Cryptographic Future
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Day 4 (of 4) of mini-course on Engineering Cryptographic Applications held at AMC Theater Tyson's Corner for Microstrategy, Inc. ...

Day 4 (of 4) of mini-course on Engineering Cryptographic Applications held at AMC Theater Tyson's Corner for Microstrategy, Inc.

See http://www.mightbeevil.com/crypto for details
October 25, 2013

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  • Circuit structure is small and can be reused;Each GT can be used only once.Significance: 1) allow GC to easily scale to arbitrary problem size; 2) indirectly improves time efficiency;
  • People have done this before. What’s new here is achieving performance & scalability needed for realistic problems.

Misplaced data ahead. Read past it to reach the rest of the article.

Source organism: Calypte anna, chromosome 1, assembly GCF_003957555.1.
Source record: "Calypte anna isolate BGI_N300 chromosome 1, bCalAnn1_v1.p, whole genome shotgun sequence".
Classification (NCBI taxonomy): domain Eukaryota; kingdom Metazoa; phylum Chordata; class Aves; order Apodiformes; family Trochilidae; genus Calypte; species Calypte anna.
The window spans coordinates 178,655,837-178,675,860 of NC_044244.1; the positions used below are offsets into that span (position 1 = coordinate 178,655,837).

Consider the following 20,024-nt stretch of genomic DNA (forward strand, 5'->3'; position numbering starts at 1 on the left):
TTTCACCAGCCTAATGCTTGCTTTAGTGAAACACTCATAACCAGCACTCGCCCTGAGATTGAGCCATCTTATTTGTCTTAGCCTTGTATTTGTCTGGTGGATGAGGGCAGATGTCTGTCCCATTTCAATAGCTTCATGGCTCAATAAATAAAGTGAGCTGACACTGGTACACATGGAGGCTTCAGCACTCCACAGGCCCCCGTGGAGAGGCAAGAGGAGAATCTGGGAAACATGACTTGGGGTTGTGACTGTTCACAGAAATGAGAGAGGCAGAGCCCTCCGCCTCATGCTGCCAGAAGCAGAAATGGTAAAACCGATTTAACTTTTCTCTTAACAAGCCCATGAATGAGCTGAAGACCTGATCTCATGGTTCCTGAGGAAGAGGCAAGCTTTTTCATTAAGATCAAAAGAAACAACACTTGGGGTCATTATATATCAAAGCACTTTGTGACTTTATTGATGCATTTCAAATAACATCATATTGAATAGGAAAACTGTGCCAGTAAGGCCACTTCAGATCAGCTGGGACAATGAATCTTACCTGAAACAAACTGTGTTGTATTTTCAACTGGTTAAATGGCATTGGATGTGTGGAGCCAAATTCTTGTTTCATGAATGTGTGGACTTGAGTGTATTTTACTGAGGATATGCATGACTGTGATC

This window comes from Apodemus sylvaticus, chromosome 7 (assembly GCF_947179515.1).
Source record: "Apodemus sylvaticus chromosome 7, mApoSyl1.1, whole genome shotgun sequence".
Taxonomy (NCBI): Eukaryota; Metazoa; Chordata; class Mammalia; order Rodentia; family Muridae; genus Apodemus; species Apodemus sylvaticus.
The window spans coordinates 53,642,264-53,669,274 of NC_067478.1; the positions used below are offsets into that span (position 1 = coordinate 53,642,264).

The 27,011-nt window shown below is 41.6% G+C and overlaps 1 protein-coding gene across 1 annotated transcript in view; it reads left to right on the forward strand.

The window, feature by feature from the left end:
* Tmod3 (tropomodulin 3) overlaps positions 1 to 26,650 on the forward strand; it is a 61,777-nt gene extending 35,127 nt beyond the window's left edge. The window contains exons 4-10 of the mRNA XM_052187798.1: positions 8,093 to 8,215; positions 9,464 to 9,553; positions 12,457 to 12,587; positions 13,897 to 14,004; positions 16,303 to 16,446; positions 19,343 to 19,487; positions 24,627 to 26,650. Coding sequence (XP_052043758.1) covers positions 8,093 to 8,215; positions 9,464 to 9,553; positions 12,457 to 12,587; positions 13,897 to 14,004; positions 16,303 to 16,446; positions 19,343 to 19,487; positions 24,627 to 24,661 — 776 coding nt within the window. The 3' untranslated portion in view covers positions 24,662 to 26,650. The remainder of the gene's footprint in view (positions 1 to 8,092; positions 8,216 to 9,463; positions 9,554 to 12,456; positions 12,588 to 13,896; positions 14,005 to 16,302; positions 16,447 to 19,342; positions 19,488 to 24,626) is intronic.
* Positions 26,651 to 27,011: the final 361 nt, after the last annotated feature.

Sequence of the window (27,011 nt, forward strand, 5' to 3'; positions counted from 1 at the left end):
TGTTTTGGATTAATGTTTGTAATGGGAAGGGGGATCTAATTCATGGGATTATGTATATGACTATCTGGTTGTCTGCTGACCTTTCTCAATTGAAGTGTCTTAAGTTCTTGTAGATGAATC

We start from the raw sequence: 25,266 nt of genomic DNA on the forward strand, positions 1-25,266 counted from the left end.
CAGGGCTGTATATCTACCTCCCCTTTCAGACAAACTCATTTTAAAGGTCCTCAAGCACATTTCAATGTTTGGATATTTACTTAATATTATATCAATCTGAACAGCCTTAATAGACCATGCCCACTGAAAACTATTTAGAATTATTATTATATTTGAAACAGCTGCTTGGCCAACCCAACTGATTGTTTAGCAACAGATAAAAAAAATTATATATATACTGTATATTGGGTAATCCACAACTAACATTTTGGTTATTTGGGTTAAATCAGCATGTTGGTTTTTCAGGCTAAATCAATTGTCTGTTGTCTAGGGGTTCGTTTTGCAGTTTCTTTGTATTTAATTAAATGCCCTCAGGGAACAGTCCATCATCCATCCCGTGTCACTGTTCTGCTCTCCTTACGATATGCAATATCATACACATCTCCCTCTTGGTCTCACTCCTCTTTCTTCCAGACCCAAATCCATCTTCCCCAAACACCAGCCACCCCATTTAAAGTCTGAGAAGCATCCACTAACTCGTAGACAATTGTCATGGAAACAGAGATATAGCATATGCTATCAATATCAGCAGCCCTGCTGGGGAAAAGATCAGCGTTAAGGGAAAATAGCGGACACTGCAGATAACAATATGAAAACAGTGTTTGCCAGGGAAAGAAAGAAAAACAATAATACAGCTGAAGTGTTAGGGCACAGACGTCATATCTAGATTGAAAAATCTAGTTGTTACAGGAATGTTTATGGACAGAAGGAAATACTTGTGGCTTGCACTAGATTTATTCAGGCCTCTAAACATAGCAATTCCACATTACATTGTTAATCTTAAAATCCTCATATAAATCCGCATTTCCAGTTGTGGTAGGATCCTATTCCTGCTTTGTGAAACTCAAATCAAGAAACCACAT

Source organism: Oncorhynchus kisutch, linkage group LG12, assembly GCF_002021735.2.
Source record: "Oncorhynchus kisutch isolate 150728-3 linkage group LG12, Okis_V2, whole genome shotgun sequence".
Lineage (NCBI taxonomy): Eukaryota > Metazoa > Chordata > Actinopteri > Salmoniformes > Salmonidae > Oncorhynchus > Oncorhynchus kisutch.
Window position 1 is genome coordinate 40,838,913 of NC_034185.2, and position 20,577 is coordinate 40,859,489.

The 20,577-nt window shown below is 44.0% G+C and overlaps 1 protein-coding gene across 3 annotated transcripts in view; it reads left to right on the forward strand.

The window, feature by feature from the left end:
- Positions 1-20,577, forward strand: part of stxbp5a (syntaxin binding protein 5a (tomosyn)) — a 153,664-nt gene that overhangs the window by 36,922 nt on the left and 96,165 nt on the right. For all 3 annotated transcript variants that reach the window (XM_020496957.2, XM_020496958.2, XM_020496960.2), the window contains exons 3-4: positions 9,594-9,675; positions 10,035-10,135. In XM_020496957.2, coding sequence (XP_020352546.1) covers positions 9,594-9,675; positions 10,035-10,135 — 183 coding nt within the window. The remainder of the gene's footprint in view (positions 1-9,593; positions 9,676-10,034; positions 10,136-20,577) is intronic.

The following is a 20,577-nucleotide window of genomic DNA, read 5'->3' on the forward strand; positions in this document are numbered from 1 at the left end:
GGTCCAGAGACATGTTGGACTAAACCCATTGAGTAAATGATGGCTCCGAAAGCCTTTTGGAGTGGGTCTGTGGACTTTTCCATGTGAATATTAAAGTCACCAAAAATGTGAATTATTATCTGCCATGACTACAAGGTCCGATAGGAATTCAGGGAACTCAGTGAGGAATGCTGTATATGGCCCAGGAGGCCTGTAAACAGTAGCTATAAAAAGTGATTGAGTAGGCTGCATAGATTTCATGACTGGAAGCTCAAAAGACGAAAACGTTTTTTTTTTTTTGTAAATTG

Cryptographic Future Cryptographic Future Presentation Transcript

  • Engineering Cryptographic Applications Day 4: Cryptographic Future David Evans University of Virginia www.cs.virginia.edu/evans Microstrategy Course 25 October 2013
  • Story So Far Day 1: Symmetric Ciphers Plaintext Ciphertext Encrypt Decrypt Plaintext Insecure Channel Key Key Kerckhoffs’ Principle, Cryptanalysis, AES Nonce 00000000 00000001 block 1 Engineering Crypto Applications k AES k block 2 block 1 evans@virginia.edu Nonce Counter AES Day 2: Using Symmetric Encryption Generating Keys (Dual-EC PRNG) Cipher Modes (CTR) Storing Passwords block 2 1
  • E Digital Signatures KRB Signed Message H D KUB = E Message D H Message KRB KUB Certificates TLS/SSL evans@virginia.edu Plaintext Key Agreement Asymmetric Ciphers RSA, ECC Plaintext Day 3: Public Key Protocols petitions.gov Engineering Crypto Applications 2
  • Recap Day 1: Symmetric Ciphers AES Sending Secret Messages Day 2: Using Symmetric Encryption PRNG, CTR Encrypting Long Messages Day 3: Public-Key Protocols D-H, RSA, ECC Key Agreement, Signatures TLS/SSL Establishing Secure Connect Things everyone in the developed and semi-developed world is using hundreds of times a day! evans@virginia.edu Engineering Crypto Applications 3